Defendant relies on People v. Fuentes, 74 Cal. App. 2d 737 [169 P.2d 391], in support of his argument that the offense here was only a simple assault. Viewing the evidence, as we must, most favorably to the successful party in the court below, it is clear that the assault in this case was much more severe than was the assault in the Fuentes case.

There is no basis for defendant's argument that he was not given an opportunity to show the victim's ill feeling toward the defendant at the time of this attack because of defendant's adverse testimony in a divorce case between the victim and his wife. The record shows the following cross- examination of the victim by counsel for the defendant on this subject matter:

"Q. ... By reason of giving of his testimony in that matter you became prejudiced against him and disliked him, isn't that true? A. Well, I didn't exactly dislike him, I [119 Cal. App. 2d 17] just stayed away from him, that is all. He testified against me and he wasn't for me.

"Q. Well, would you say that your feeling was as friendly toward him after he testified? A. No, it wasn't.

"Q. ... Did you tell Mr. Carnavacci in the Park Rite Garage that you intended to get him, did you ever say that to him? A. No, I did not."

It is thus clear that defendant had ample opportunity to go into the question of the victim's attitude toward him as a result of his testimony in the divorce case.

Defendant's final contention is that the court erred in striking the testimony of witnesses Moran and Wilson that the victim had a bad reputation for peace and quiet in the community where he resided. This testimony was stricken on the ground that sufficient foundation was not established. [4] To be admissible such evidence must be directed to the general reputation in the community in which the party lives or is generally known. (40 C.J.S., § 222, p. 1141; People v. Soules, 41 Cal. App. 2d 298, 306 [106 P.2d 639]; People v. Griner, 124 Cal. 19, 21-22 [56 P. 625].) "Such evidence is properly excluded where the reputation is confined to the vicinity of his place of business or among the members of a restricted group of persons." (Cosler v. Norwood, 97 Cal. App. 2d 665, 667 [218 P.2d 800]; People v. Markham, 64 Cal. 157, 163 [30 P. 620, 49 Am.Rep. 700].) [5] Here witness Moran admitted his testimony that Kallian's reputation for peace and quiet was not good was based upon the way he acted in the witness' presence. Witness Wilson had been employed in a garage by Kallian; his knowledge of Kallian's reputation for peace and quiet was limited to three or four people who came into the garage. Under these authorities a sufficient foundation was not laid to entitle Moran and Wilson to express an opinion as to Kallian's general reputation for peace and quiet. [6] Furthermore, whether a sufficient foundation had been laid to warrant the admission of such testimony is a matter committed to the sound judgment of the trial court, whose ruling will not be disturbed on appeal in the absence of a showing of an abuse of discretion. (People v. Love, 29 Cal. App. 521, 525 [157 P. 9]; Cosler v. Norwood, supra; People v. Soules, supra, p. 307.) There is no showing here of any abuse of discretion.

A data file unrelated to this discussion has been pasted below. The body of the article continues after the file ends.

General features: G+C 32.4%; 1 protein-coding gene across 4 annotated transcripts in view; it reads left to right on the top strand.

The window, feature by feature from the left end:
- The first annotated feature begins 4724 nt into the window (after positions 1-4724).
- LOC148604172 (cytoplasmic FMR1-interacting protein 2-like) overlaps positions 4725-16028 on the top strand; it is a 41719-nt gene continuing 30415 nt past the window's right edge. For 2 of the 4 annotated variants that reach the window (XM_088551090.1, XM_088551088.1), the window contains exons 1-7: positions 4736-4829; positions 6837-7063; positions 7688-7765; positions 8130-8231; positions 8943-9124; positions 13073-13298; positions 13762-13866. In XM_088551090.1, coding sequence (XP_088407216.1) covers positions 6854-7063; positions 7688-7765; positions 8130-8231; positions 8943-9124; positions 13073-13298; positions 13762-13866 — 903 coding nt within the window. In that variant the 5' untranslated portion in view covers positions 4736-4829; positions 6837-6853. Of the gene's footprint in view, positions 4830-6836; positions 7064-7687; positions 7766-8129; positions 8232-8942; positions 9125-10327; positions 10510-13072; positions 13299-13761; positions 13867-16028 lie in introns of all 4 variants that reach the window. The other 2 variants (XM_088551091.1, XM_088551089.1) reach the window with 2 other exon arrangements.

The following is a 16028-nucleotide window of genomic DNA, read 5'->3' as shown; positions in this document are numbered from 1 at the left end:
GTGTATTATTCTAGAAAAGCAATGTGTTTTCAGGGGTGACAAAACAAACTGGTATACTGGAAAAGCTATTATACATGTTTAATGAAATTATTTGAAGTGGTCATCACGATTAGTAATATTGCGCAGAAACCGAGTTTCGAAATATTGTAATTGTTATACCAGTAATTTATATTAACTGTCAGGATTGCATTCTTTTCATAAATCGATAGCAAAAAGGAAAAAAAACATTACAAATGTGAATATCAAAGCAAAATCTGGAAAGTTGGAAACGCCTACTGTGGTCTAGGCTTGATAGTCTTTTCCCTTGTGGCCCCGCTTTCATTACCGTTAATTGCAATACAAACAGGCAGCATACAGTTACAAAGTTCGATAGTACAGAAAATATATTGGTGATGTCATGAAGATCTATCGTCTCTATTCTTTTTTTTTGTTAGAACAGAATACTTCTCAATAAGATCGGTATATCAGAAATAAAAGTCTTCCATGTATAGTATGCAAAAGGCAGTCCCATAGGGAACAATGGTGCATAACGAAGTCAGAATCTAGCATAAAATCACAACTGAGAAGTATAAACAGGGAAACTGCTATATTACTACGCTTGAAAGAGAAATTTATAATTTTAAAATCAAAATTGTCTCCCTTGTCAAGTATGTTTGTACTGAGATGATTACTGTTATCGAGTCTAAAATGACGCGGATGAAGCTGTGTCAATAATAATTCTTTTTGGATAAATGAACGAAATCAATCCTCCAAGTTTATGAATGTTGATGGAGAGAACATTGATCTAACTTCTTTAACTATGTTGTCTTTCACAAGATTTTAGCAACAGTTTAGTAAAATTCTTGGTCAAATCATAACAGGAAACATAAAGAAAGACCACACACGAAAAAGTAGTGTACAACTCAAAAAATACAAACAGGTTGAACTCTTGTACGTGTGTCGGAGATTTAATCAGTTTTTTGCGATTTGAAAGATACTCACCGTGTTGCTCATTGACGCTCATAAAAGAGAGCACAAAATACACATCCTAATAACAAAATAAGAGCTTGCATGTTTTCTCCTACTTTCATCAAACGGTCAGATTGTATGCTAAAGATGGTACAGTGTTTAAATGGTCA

The judgment is affirmed.

Moore, P. J., and McComb, J., concurred.